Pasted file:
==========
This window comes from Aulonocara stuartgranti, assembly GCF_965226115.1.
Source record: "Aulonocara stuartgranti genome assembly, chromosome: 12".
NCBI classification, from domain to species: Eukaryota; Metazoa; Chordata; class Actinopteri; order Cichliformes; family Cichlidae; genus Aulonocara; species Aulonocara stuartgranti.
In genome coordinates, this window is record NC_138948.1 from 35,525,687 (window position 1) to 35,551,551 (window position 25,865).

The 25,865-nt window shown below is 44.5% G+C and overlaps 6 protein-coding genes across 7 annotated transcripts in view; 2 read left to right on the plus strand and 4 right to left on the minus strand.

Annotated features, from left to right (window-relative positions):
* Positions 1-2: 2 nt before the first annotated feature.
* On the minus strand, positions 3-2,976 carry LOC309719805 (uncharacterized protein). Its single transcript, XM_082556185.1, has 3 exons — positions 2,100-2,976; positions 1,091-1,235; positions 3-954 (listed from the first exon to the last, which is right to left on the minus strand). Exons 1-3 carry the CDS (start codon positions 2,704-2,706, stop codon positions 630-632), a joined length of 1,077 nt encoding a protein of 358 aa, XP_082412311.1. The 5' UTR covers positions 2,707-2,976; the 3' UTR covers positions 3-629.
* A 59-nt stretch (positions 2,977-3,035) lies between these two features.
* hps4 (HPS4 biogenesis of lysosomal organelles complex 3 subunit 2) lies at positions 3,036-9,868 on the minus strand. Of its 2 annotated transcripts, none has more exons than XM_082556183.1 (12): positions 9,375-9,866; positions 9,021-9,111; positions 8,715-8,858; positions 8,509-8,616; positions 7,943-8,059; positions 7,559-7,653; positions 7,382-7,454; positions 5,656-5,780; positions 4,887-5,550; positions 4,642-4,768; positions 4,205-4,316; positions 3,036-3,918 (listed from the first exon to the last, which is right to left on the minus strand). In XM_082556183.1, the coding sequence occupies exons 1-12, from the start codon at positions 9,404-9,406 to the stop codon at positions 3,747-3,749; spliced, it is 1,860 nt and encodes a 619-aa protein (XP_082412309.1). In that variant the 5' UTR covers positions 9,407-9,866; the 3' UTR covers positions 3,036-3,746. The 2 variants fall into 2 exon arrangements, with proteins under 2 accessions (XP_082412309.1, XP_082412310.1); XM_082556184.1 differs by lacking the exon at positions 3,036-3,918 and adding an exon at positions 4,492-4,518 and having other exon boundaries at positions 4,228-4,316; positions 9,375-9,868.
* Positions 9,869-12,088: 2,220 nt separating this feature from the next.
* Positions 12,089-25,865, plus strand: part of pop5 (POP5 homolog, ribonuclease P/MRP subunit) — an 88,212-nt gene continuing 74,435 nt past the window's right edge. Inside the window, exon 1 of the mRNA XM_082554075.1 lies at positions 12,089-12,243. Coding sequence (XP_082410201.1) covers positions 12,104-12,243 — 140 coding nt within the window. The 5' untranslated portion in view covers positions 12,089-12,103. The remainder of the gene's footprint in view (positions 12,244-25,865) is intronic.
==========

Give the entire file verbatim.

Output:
This window comes from Aulonocara stuartgranti, assembly GCF_965226115.1.
Source record: "Aulonocara stuartgranti genome assembly, chromosome: 12".
NCBI classification, from domain to species: Eukaryota; Metazoa; Chordata; class Actinopteri; order Cichliformes; family Cichlidae; genus Aulonocara; species Aulonocara stuartgranti.
In genome coordinates, this window is record NC_138948.1 from 35,525,687 (window position 1) to 35,551,551 (window position 25,865).

The 25,865-nt window shown below is 44.5% G+C and overlaps 6 protein-coding genes across 7 annotated transcripts in view; 2 read left to right on the plus strand and 4 right to left on the minus strand.

Annotated features, from left to right (window-relative positions):
* Positions 1-2: 2 nt before the first annotated feature.
* On the minus strand, positions 3-2,976 carry LOC309719805 (uncharacterized protein). Its single transcript, XM_082556185.1, has 3 exons — positions 2,100-2,976; positions 1,091-1,235; positions 3-954 (listed from the first exon to the last, which is right to left on the minus strand). Exons 1-3 carry the CDS (start codon positions 2,704-2,706, stop codon positions 630-632), a joined length of 1,077 nt encoding a protein of 358 aa, XP_082412311.1. The 5' UTR covers positions 2,707-2,976; the 3' UTR covers positions 3-629.
* A 59-nt stretch (positions 2,977-3,035) lies between these two features.
* hps4 (HPS4 biogenesis of lysosomal organelles complex 3 subunit 2) lies at positions 3,036-9,868 on the minus strand. Of its 2 annotated transcripts, none has more exons than XM_082556183.1 (12): positions 9,375-9,866; positions 9,021-9,111; positions 8,715-8,858; positions 8,509-8,616; positions 7,943-8,059; positions 7,559-7,653; positions 7,382-7,454; positions 5,656-5,780; positions 4,887-5,550; positions 4,642-4,768; positions 4,205-4,316; positions 3,036-3,918 (listed from the first exon to the last, which is right to left on the minus strand). In XM_082556183.1, the coding sequence occupies exons 1-12, from the start codon at positions 9,404-9,406 to the stop codon at positions 3,747-3,749; spliced, it is 1,860 nt and encodes a 619-aa protein (XP_082412309.1). In that variant the 5' UTR covers positions 9,407-9,866; the 3' UTR covers positions 3,036-3,746. The 2 variants fall into 2 exon arrangements, with proteins under 2 accessions (XP_082412309.1, XP_082412310.1); XM_082556184.1 differs by lacking the exon at positions 3,036-3,918 and adding an exon at positions 4,492-4,518 and having other exon boundaries at positions 4,228-4,316; positions 9,375-9,868.
* Positions 9,869-12,088: 2,220 nt separating this feature from the next.
* Positions 12,089-25,865, plus strand: part of pop5 (POP5 homolog, ribonuclease P/MRP subunit) — an 88,212-nt gene continuing 74,435 nt past the window's right edge. Inside the window, exon 1 of the mRNA XM_082554075.1 lies at positions 12,089-12,243. Coding sequence (XP_082410201.1) covers positions 12,104-12,243 — 140 coding nt within the window. The 5' untranslated portion in view covers positions 12,089-12,103. The remainder of the gene's footprint in view (positions 12,244-25,865) is intronic.